MEASURING MALNOURISHMENT
To determine a child’s nutritional status, its status is compared to a health reference (child of same sex and age). International standards are defined by the National Centre for Health Statistics (NCHS). The information log allows for a small range of deviations from the ideal height and weight at a particular age. Using this deviation and a formula, experts calculate the Z-score of the child – a weight for height comparison against the healthy child.

 

WHAT THESE KIDS EAT

Biscuits: Have refined flour and hydrogenated fats, added soda to make them crisp. Causes constipation, has empty calories.

Instant Noodles: Have refined flour, preservatives. Causes constipation and loss of appetite.

Spiced Corn Puffs: Burn on heating, like plastic. Have added colour and preservatives, decreases absorption of nutrients from other foods. High in salt and oil.

Nalli and Spiced Wafers: Have excess oil and salt. Fried in leftover and reused oils. Packaged in unhygienic conditions. Causes tummy infection.

Chocolate: Reduces calcium absorption, hunger.

 

See pics:

1. Sammrudhi Pawar is playing with her two-and-a-half-year-old brother Siddhartha.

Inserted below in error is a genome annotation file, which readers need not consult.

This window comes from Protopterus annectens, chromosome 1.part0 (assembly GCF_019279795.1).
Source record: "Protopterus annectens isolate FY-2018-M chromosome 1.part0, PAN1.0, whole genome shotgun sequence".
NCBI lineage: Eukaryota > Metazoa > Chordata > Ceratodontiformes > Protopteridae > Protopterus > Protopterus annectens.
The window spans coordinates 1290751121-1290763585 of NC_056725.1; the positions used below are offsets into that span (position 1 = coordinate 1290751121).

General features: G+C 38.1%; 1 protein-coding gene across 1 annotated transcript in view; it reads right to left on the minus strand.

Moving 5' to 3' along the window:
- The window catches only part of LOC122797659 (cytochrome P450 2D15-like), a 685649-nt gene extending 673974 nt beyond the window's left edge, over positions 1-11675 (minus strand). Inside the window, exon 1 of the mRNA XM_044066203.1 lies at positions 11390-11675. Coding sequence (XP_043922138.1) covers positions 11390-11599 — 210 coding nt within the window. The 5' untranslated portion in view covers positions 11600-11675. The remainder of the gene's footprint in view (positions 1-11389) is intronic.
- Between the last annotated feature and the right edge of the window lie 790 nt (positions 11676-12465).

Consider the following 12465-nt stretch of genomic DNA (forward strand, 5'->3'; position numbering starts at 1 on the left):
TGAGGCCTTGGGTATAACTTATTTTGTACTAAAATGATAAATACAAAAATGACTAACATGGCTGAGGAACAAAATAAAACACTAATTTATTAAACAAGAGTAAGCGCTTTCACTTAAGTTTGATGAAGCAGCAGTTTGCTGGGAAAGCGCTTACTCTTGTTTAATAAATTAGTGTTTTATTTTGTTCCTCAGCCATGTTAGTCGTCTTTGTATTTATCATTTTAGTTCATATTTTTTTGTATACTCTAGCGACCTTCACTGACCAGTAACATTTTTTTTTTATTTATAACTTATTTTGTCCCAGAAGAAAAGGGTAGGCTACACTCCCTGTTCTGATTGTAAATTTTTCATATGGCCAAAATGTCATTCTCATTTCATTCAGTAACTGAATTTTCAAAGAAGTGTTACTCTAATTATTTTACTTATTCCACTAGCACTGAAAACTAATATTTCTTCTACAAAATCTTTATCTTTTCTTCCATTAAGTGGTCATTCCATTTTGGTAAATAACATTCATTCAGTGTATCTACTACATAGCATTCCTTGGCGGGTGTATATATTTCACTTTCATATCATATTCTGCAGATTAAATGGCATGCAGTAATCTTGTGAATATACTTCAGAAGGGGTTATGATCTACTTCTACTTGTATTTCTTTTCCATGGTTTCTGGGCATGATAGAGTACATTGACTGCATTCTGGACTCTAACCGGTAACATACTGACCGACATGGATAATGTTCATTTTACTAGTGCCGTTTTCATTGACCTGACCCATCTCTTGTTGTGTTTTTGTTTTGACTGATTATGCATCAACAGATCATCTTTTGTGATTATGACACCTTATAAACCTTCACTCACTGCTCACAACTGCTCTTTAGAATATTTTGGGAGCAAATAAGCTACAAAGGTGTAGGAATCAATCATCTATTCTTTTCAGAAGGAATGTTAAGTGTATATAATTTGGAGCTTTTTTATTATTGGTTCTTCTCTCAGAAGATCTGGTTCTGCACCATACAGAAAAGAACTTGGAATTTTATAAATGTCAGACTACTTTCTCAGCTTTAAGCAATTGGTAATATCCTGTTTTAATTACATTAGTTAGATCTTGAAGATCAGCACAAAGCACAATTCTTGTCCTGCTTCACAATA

2. Anthropometric (proportion of body and hence growth) measurements, including circumference of head and muscle mass on limbs, indicate a child’s physical development.

3. Basket maker Kali Chauhan and her husband earn about Rs 300 a day. Of this, Rs 60 is often spent on chips for their 3-year-old daughter Simran and son Badal, 4.

4. FMCH conducts weekly cooking demos at its Phule Nagar and Dhobi Ghat centres where moms are taught to make spinach sheera, gajar soup among other healthy, tasty snacks.

5. Residents of Ganesh Nagar, Dhobi Ghat, Varsha Deepak Jadhav’s one-and-a-half-year-old son Tanay is underweight and short for his age. Unlike his friends, he is unable to string words to form a phrase. FMCH nutritionists, who he visits, put it down to his low birth weight (1.45 kg instead of 2). Jadhav, owing to morning sickness, survived on a diet of biscuits and fruits through her pregnancy. Tanay too was fed biscuits dipped in milk till a few months ago.

41% of Maharashtra’s children under age 2 are stunted.

About 16.3 % have been identified as severely underweight.